Actress Amanda Seyfried admitted not long ago on a podcast that she’s been taking the antidepressant Lexapro for “years and years and years.” She even continued taking the drug while pregnant with her first child.
Must be pretty harmless, right? For the most part, that assumption would be correct—however, there are some notable side effects associated with the drug.
For some people, those effects are worse than others: “Like all medications, Lexapro does have a long list of side effects,” says Susan Anderson, M.D., a psychiatrist with NorthShore University HealthSystem. “I’ve had patients say they don’t even want to look at the long list [of potential side effects] because they feel they have everything described,” she says.
Still, that’s no reason not to take it: One study in 2014 noted that about of patients say they had at least one side effect when taking an antidepressant. The good news? The research also pointed out that Lexapro (the generic name is escitalopram) was among the most tolerable SSRIs.
Whether you’re starting treatment or have been taking the medication for a while, talk to your physician about potential side effects and what you should do if you notice them. “Also ask: ‘what should I do if I have questions after I leave the visit?’” she advises.
These are the side effects of Lexapro you should be on the lookout for:
SSRIs in general have the potential to cause sexual side effects, like taking longer to reach orgasm and decreased desire, explains Anderson. “What a combo, right! They can happen at any time in treatment—even weeks or months after starting,” she says.
That said, Anderson also adds that depression itself can decrease sexual functioning, too, so it’s important to know what’s normal for you. The best option is to talk to your doctor about what you can do if you notice your sex life has tanked.
At first, you may notice that your bathroom habits are a bit…different. Anderson talks to her patients about GI side effects that may feel like a mild “stomach flu” with nausea and diarrhea. “It’s usually really mild and lasts a week or less,” she says. To soothe your stomach, take Lexapro with food. If your stomach issues just won’t quit, you know the drill: talk to your doc.
Suddenly find yourself up ’til 3 a.m. cruising Facebook? As the Mayo Clinic points out, trouble sleeping is one of the more common side effects of Lexapro as your body learns to adjust to the medication. Happily, it’s only short-term, they note.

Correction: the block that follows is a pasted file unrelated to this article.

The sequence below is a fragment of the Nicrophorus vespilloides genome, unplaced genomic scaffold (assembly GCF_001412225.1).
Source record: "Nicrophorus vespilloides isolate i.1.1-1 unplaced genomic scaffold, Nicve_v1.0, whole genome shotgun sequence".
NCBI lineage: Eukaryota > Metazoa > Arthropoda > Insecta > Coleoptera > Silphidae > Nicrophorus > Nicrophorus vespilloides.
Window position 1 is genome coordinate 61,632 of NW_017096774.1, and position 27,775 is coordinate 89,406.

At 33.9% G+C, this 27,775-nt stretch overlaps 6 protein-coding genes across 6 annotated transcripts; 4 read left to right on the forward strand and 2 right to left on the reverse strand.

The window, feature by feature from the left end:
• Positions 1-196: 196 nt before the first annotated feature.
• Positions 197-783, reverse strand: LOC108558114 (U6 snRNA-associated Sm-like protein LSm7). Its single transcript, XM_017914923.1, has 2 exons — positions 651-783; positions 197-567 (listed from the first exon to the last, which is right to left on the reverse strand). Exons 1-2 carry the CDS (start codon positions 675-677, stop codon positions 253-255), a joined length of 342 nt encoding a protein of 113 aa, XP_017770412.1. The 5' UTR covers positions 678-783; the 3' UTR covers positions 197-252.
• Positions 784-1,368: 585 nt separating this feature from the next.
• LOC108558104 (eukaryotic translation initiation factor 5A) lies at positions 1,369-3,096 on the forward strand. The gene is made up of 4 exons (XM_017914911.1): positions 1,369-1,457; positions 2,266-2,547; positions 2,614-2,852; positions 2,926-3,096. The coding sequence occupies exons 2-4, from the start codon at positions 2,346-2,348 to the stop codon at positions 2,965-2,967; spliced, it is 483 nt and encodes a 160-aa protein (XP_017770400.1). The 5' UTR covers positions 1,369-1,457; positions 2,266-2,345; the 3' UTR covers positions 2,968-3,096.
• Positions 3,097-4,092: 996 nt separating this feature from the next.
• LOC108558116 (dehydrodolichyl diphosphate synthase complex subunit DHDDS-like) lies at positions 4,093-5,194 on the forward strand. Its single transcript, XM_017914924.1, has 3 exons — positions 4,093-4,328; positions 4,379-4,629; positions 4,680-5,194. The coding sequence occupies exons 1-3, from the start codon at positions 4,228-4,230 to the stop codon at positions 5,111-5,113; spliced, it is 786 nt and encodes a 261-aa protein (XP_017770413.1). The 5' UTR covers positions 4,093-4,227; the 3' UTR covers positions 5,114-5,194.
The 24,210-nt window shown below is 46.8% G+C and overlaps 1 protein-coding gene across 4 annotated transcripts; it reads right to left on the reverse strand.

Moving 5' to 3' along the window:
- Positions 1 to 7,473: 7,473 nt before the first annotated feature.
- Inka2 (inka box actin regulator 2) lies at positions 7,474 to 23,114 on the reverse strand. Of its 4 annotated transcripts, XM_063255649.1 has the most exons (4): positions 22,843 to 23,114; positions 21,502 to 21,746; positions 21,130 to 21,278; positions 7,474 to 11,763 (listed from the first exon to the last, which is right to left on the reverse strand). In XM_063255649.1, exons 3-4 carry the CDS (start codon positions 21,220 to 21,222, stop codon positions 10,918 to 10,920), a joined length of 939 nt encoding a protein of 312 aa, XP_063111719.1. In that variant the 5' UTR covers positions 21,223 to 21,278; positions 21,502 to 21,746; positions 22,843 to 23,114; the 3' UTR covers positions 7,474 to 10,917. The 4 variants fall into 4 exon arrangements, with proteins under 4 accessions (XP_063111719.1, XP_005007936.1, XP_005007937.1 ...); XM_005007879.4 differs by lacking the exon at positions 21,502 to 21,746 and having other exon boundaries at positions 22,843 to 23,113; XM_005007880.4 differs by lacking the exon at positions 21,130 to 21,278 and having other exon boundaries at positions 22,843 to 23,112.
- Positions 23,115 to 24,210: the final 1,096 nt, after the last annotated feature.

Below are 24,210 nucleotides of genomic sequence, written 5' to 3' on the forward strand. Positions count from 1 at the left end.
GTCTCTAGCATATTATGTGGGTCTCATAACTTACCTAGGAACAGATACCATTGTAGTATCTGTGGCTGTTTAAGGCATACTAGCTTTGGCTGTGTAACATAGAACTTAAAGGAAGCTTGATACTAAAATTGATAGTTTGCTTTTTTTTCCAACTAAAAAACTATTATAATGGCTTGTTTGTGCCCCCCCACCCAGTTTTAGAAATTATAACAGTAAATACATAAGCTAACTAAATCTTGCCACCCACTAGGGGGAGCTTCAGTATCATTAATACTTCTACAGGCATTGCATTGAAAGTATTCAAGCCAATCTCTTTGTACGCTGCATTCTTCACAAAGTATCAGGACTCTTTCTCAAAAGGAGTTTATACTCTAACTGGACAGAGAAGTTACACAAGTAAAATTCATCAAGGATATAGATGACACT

Among the potential side effects, dry mouth isn’t that big of a deal. But feeling like you ate a bunch of sand can really be a drag. of patients who taking Lexapro for major depressive disorder experience dry mouth, the FDA reports. The likelihood of this (and other side effects) rises as you increase the dose. may moisten things up, the Mayo Clinic advises.
Weight gain is frequently talked about as a side effect of many antidepressants. However, you may notice the opposite at first. “Many SSRI’s, including Lexapro, can cause a temporary decrease in appetite that lasts only for a short time,” says Anderson.
Because weight fluctuations are a possibility, this is the time to take stock of your eating and exercise habits. “If you notice an increase in weight, address it early,” she advises. One thing you don’t want to do is stop taking the medication all together without doctor supervision because of unwanted weight gain.
The last thing you want is for a medication to put you in a weird head space. But Lexapro can cause dizziness or drowsiness. The US National Library of Medicine (NLM) recommends that you don’t drive until you know how you feel on the medication.
This side effect is most likely to hit during your first few weeks of taking the med. Mayo Clinic advises.and finding time for physical activity can help you shake off the sleepy feeling, the
You went on this medication for relief from depression or anxiety—but the strange truth is that sometimes, it can make these things worse. The NLM notes some serious side effects are possible, like thoughts of hurting yourself or unusual behavior, anxiety, or seeing or hearing things that aren’t there. Any of these warrant a call to your doctor.